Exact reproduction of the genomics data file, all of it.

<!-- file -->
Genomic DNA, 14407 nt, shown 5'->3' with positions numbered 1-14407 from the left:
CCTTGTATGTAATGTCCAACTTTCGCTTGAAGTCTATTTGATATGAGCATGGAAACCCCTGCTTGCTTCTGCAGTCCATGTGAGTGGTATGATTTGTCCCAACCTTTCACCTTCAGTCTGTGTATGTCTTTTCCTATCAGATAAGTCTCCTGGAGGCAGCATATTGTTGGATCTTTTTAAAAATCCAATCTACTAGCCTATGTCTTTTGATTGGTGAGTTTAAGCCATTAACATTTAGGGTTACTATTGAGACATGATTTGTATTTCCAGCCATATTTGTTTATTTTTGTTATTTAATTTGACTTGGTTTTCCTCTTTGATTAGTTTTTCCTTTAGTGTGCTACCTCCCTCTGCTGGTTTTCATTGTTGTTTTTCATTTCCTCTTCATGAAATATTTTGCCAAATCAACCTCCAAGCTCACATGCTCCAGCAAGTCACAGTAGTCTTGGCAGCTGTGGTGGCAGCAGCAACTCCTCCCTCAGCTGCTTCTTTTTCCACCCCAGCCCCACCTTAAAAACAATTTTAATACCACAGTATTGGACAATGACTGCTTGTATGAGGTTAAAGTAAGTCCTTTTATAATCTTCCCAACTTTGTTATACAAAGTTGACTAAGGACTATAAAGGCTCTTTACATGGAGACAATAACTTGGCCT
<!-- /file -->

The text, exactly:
Genomic DNA, 14407 nt, shown 5'->3' with positions numbered 1-14407 from the left:
CCTTGTATGTAATGTCCAACTTTCGCTTGAAGTCTATTTGATATGAGCATGGAAACCCCTGCTTGCTTCTGCAGTCCATGTGAGTGGTATGATTTGTCCCAACCTTTCACCTTCAGTCTGTGTATGTCTTTTCCTATCAGATAAGTCTCCTGGAGGCAGCATATTGTTGGATCTTTTTAAAAATCCAATCTACTAGCCTATGTCTTTTGATTGGTGAGTTTAAGCCATTAACATTTAGGGTTACTATTGAGACATGATTTGTATTTCCAGCCATATTTGTTTATTTTTGTTATTTAATTTGACTTGGTTTTCCTCTTTGATTAGTTTTTCCTTTAGTGTGCTACCTCCCTCTGCTGGTTTTCATTGTTGTTTTTCATTTCCTCTTCATGAAATATTTTGCCAAATCAACCTCCAAGCTCACATGCTCCAGCAAGTCACAGTAGTCTTGGCAGCTGTGGTGGCAGCAGCAACTCCTCCCTCAGCTGCTTCTTTTTCCACCCCAGCCCCACCTTAAAAACAATTTTAATACCACAGTATTGGACAATGACTGCTTGTATGAGGTTAAAGTAAGTCCTTTTATAATCTTCCCAACTTTGTTATACAAAGTTGACTAAGGACTATAAAGGCTCTTTACATGGAGACAATAACTTGGCCT